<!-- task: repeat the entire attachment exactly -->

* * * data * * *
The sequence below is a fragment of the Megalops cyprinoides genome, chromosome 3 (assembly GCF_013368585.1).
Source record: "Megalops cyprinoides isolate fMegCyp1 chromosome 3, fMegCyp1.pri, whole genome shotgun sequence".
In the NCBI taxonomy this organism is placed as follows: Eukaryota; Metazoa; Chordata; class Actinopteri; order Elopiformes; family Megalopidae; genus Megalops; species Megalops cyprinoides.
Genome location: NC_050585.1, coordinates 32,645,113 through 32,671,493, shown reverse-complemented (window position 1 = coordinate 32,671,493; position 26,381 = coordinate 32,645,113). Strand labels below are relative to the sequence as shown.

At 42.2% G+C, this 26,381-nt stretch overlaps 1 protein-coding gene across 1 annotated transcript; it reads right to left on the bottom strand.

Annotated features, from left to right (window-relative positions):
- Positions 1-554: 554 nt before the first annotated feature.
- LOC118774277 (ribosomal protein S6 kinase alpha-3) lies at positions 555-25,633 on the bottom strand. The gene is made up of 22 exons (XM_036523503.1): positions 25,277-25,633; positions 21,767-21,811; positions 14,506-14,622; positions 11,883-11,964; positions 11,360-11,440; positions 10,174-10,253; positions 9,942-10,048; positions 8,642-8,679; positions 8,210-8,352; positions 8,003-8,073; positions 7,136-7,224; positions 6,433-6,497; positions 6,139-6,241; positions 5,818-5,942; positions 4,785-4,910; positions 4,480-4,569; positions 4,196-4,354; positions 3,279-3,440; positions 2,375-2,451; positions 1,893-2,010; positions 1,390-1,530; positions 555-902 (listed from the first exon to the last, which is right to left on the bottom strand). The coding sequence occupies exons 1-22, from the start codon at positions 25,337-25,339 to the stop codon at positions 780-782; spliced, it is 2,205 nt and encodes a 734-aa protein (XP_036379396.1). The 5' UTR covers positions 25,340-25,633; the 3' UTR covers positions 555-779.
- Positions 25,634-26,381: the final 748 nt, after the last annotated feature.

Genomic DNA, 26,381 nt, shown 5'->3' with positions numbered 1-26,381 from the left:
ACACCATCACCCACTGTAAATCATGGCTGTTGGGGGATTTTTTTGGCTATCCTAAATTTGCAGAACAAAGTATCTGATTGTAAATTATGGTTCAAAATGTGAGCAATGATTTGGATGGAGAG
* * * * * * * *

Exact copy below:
The sequence below is a fragment of the Megalops cyprinoides genome, chromosome 3 (assembly GCF_013368585.1).
Source record: "Megalops cyprinoides isolate fMegCyp1 chromosome 3, fMegCyp1.pri, whole genome shotgun sequence".
In the NCBI taxonomy this organism is placed as follows: Eukaryota; Metazoa; Chordata; class Actinopteri; order Elopiformes; family Megalopidae; genus Megalops; species Megalops cyprinoides.
Genome location: NC_050585.1, coordinates 32,645,113 through 32,671,493, shown reverse-complemented (window position 1 = coordinate 32,671,493; position 26,381 = coordinate 32,645,113). Strand labels below are relative to the sequence as shown.

At 42.2% G+C, this 26,381-nt stretch overlaps 1 protein-coding gene across 1 annotated transcript; it reads right to left on the bottom strand.

Annotated features, from left to right (window-relative positions):
- Positions 1-554: 554 nt before the first annotated feature.
- LOC118774277 (ribosomal protein S6 kinase alpha-3) lies at positions 555-25,633 on the bottom strand. The gene is made up of 22 exons (XM_036523503.1): positions 25,277-25,633; positions 21,767-21,811; positions 14,506-14,622; positions 11,883-11,964; positions 11,360-11,440; positions 10,174-10,253; positions 9,942-10,048; positions 8,642-8,679; positions 8,210-8,352; positions 8,003-8,073; positions 7,136-7,224; positions 6,433-6,497; positions 6,139-6,241; positions 5,818-5,942; positions 4,785-4,910; positions 4,480-4,569; positions 4,196-4,354; positions 3,279-3,440; positions 2,375-2,451; positions 1,893-2,010; positions 1,390-1,530; positions 555-902 (listed from the first exon to the last, which is right to left on the bottom strand). The coding sequence occupies exons 1-22, from the start codon at positions 25,337-25,339 to the stop codon at positions 780-782; spliced, it is 2,205 nt and encodes a 734-aa protein (XP_036379396.1). The 5' UTR covers positions 25,340-25,633; the 3' UTR covers positions 555-779.
- Positions 25,634-26,381: the final 748 nt, after the last annotated feature.

Genomic DNA, 26,381 nt, shown 5'->3' with positions numbered 1-26,381 from the left:
ACACCATCACCCACTGTAAATCATGGCTGTTGGGGGATTTTTTTGGCTATCCTAAATTTGCAGAACAAAGTATCTGATTGTAAATTATGGTTCAAAATGTGAGCAATGATTTGGATGGAGAG